Nice website, featuring all the award winning projects from the various years. What the pictures don't show anyone though, is the deep flaws in some of the projects. Not nearly enough effort goes into post occupancy evalulation of projects in this country. There are many projects there, which are fine projects no doubt, but hardly good examples for what any architect should follow.
The technical expertise required to pull off some of those projects, was away beyond what small boutique architectural pratices in Ireland can manage. The fact that many of the projects got done at all, was down to the resourceful-ness of our Irish contractors, and sometimes the over-bloated budgets lavished on projects. But there are sometimes awful crimes committed in how building technology was employed to make some of those projects achieveable at all. Architects need to realise this, in a recession time much more than any other time.
We need a real discussion about getting the best value for money in this country from construction. The best way in which to do that, is to train architects to a much higher level of technical competence. This would require more post graduate study in materials and building technology. The energy centre at UCD being a good example of that.
From the 2006 best public building awards:
When Kildare County Council, in partnership with Naas Town Council, decided to relocate to new Civic Offices and Town Park, they determined that the importance of the Project warranted International Architect Competition. They believed that the building carried a significant level of symbolism for the Local Authority, as seat of local democracy and as statement for how the town and county sees itself and is seen.
I am sure a statement for the town is important. But how did a place like Kildare ever get the kind of money required to build a project like its Civic Offices? A small island nation, what are we thinking? To be honest with you, I would have preferred if architects in 2006, had spent a lot more time/effort in learning how to build good buildings more cheaply. If that was the case, then the profession of architecture would not be facing the level of unemployment it now faces in this country. I think that Eddie Lee's documentary on RTE television explained what was really happening during the Celtic Tiger. Everyone was being paid to keep their mouths shut. Architects and local authorities into the bargain. http://www.rte.ie/news/2009/0322/howweblewtheboom.html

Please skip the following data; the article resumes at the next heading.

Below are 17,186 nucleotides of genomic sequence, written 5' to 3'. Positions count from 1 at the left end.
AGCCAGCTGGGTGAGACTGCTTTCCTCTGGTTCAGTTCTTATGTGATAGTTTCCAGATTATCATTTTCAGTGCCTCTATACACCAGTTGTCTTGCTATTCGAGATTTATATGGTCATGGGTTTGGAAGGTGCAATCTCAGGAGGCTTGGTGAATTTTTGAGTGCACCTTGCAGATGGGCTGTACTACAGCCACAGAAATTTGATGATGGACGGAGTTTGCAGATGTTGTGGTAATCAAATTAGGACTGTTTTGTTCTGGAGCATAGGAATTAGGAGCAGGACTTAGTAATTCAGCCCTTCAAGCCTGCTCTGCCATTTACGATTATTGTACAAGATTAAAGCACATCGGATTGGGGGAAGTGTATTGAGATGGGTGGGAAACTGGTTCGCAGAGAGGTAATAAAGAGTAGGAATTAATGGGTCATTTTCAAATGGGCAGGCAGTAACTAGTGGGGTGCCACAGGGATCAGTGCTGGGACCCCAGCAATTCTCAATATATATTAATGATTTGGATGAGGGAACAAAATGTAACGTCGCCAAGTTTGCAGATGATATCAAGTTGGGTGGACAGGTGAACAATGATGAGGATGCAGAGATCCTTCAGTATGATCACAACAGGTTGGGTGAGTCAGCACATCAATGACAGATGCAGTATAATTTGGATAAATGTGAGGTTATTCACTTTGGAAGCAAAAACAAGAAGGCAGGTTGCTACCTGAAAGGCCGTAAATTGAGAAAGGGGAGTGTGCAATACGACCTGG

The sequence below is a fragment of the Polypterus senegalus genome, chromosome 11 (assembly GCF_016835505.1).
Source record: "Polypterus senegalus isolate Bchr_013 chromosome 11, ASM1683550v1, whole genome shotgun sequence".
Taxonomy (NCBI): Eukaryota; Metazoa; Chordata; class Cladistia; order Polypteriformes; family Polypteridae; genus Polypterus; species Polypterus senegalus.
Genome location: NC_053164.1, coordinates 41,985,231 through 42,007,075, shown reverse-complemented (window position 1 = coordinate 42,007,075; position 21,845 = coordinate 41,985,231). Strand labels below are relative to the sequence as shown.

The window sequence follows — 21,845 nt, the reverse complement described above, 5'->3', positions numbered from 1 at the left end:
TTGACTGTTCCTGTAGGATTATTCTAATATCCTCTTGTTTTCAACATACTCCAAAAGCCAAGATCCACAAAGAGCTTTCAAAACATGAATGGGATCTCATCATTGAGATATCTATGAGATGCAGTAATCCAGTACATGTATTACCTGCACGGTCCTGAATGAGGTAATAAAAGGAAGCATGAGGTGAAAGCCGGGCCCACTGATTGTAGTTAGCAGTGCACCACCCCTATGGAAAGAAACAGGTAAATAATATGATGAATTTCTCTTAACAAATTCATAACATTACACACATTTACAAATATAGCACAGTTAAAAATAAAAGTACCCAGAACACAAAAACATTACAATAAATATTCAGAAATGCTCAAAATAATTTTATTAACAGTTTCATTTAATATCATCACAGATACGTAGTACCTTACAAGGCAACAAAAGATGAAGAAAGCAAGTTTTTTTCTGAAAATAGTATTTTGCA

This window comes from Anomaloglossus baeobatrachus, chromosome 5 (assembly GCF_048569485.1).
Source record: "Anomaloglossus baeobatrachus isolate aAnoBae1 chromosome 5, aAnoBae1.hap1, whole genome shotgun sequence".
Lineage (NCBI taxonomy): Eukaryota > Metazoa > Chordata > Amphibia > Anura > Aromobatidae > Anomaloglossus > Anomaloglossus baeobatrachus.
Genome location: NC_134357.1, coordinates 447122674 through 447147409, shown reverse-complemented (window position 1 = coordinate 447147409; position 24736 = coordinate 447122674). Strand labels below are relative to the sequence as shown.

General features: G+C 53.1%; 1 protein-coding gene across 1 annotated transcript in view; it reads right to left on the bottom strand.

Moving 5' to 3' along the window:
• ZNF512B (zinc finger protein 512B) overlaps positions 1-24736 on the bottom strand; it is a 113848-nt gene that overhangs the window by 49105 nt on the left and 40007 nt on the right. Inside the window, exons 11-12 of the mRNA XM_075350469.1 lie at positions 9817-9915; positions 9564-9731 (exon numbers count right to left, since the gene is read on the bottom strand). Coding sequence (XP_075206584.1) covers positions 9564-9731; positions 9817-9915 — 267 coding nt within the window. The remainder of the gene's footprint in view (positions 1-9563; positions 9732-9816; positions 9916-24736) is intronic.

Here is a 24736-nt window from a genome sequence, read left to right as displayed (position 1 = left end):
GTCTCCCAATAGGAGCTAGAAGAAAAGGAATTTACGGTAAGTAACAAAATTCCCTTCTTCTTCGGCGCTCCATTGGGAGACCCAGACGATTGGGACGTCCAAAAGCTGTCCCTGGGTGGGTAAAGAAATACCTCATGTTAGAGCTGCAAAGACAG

I received the following comment from an observer working in the US recently. Under the current compensation system, design fees are calculated as a percentage of cost, difficulty, and/or complexity of the design. So there is no (economic) incentive for A/E's to work harder to design high performance buildings or sub-systems that are simpler and/or less expensive. Under the current system, to do so would not only cost them more but earn them less: Lose-lose.
So proponents of integrated whole system building design (e.g. Lovins & Hawken, EDR, et al) are working on ways to restructure compensation based on real-world performance.
The reason some of the projects featured in the RIAI awards appear so wonderful - even though they are nice projects - is because none of us here, have developed a skill to assess what sums of money went into the building works. Architects are more or less blind as far as technical complexity of building works goes. There is no incentive for the main contractor to educate them either. The larger the sum goes, to the better the main contractor will do in the end. Remember, that design itself on paper doesn't cost anything. It is nice to get your design on paper translated into reality. But most of us working in the field of architecture don't know much more about costs, that how to balance our weekly groccery bills.
Viewers of these awards galleries are not unable to look at the pictures and assess where unnecessary costs were accrued owing to poor technical knowledge and detailing. The architectural technologist is unlikely to blow the whistle either, as he/she is not compensated in any way, for finding a simpler or better construction detail. They are simply working by the hour. Anything more than a rushed together detail, printed on paper and posted out to the builder is wasting the architect employer money. Money that he may not recover from the job. So the incentive not to develop technical competence is embedded deep within the system. The results of which I could clearly see when visiting many award winning projects.
Brian O' Hanlon